Vallandingham. Vallandingham was then escorted from the cell in
which he was confined on the upper range to one of the downstairs
showers, and killed.
Apart from Law and Sims, no other prisoner in the ensuing thirteen
years has said anything to support this story. Indeed prisoner Tony
Taylor, also locked in L block at the time, told the Highway Patrol
that it was Lavelle and Gordon who went to Vallandingham's cell
to fetch the officer to the lower range.
Simply, the testimony of Law and Sims was invented for the purpose
of extricating Law and Sims from confinement, and has no basis in
it Alexander or was it Law?
Further to complicate matters, Law and Sims came to disagree
about exactly who had strangled the hostage officer. Law states:
Myself and Sims had a oral falling out. We agreed to can the
made up story. . . . Then Sims gets charged. He tells me he is going
to use the made up story. . . . He tells me I must help him that
they will believe both of us. I say No. Sims goes forth. I know
he's going to use our story of witnessing what happen to the C.O.
murder, know he use my name. I go forth know that my story is the
same. The O.S.P. takes my statement. 
was wrong: the stories he and Sims told the authorities were not
exactly the same. Law said that Vallandingham was strangled by prisoners
Darnell Alexander also known as Muhammad, and Alvin Jones also known
as Mosi Paki. Sims, however, apparently annoyed by his "falling
out" with Law, told the Highway Patrol that the killers were
Alvin Jones and Kenneth Law.
From the standpoint of prosecutors, it really didn't matter. Alexander,
Jones, and Law were all Muslims at the time of the uprising. Hasan
and Namir were the real targets. As long as the two men who strangled
Officer Vallandingham were Muslims, it could plausibly be maintained
that the killers -- whoever they were -- had been supervised by
their Muslim leaders, Hasan and Namir. Accordingly, in State v.
Robb, the first of the major Lucasville trials, prosecutor Douglas
Stead told the jury in closing argument:
Now, who killed Officer Vallandingham? Don't know. That wasn't
the issue here in this case. The person who hands-on killed Officer
Vallandingham is not important to the resolution of this case. 
prosecutorial position could not be maintained. Juries were apparently
unsettled by the admission that the elaborate preparations for a
killing described by Stacey Gordon did not actually cause the death
of Officer Vallandingham: as Prosecutor Stead put it, "the
plan was changed to a degree, but the result was accomplished."
It must have been additionally disconcerting for jurors to learn
that the authorities did not know who had actually killed the officer.
Juror Katrina Fehr held out for hours against recommending the death
penalty for Robb.
During the summer of 1995, accordingly, the State of Ohio felt obliged
to choose between the Sims and Law versions of the story that the
two men had fabricated. Law said the men who killed Vallandingham
were Alexander and Jones. Sims said the killers were Jones and Law
himself. Sims is by far the less plausible of the two men: as of
2003 he had recanted, and then recanted his recantation, and annoyed
judge, prosecutors and counsel for the defense by his verbose and
disjointed testimony in the remanded trial of James Were.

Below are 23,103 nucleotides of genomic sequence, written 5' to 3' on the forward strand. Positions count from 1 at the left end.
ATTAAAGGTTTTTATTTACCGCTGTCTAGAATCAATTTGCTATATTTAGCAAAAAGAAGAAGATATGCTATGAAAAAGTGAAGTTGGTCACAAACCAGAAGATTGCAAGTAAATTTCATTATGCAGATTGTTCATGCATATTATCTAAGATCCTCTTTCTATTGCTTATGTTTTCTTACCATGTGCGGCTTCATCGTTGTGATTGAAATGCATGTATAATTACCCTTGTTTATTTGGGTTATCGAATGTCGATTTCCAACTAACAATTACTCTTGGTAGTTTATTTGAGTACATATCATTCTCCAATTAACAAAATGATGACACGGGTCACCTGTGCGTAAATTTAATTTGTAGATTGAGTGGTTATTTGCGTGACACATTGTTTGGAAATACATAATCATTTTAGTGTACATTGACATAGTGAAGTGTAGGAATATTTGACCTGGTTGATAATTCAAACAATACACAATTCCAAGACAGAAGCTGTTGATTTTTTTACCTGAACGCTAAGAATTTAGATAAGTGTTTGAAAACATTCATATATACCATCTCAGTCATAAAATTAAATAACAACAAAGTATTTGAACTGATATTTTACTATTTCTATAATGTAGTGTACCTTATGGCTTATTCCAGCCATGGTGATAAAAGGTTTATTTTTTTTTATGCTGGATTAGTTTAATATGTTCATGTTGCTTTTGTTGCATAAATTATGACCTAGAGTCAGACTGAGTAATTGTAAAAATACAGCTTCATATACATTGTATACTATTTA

Nevertheless the Lucasville prosecutors decided to believe Sims,
not Law. An indictment against Sims was dismissed. Alexander was
indicted only for kidnapping, was tried and convicted, and is doing
his time in Minnesota. Law was indicted for kidnapping and
for the murder of Officer Vallandingham. As to the kidnapping charge,
Law stated without rebuttal that his only contact with Vallandingham
after the officer was taken hostage was to bring him food and a
blanket. However, given Ohio's expansive definition of the crime
of kidnapping, any prisoner who remained in L block for the duration
of the disturbance and had contact with a hostage officer might
be found guilty of kidnapping, even if, in fact, the prisoner had
assisted the hostage. 
Law was convicted of kindapping.
On the murder charge, Law's jury hung.
Sponsorship of Testimony Known to be False
What happened next is the clearest example known to me of prosecutorial
misconduct in the Lucasville trials.
Remember, the Lucasville Special Prosecutor and his staff had concluded
that Kenneth Law was a murderer. The prosecution had just tried
Law as one of two persons believed to be the hands-on killers of
Officer Vallandingham. Nevertheless prosecutors now came to Law
and said that they would try him again for murder unless
he agreed to tell his original fabricated story -- the story prosecutors
believed to be untrue -- in forthcoming proceedings against Were,
Alvin Jones, and Hasan.
According to Law, the lawyer who had defended him in his first trial
also urged him to take the deal.
Here is Law's sworn account of what really happened on April 15,
1993, and how he came to lie about it.
On the morning of April 15, 1993, I was in L-1 and heard Anthony
Lavelle, Aaron Jefferson, and Tim Williams talking about killing
a guard. Lavelle left L-1, along with two others that I recognized
to be Gangster Disciples, despite their masks.
A few minutes later, I also left L-1 and went toward L-6. As I approached
the door of L-6, the two masked Disciples came out. I entered L-6
and saw Lavelle inside. I looked into the shower and saw Officer
Vallandingham dead. It was very clear to me what had just happened:
Lavelle and his associates had killed the guard. . . .
After the riot, prosecutors . . . and troopers . . . placed tremendous
pressure on me, saying that they would convict and execute me for
killing Vallandingham, which I had nothing to do with, unless I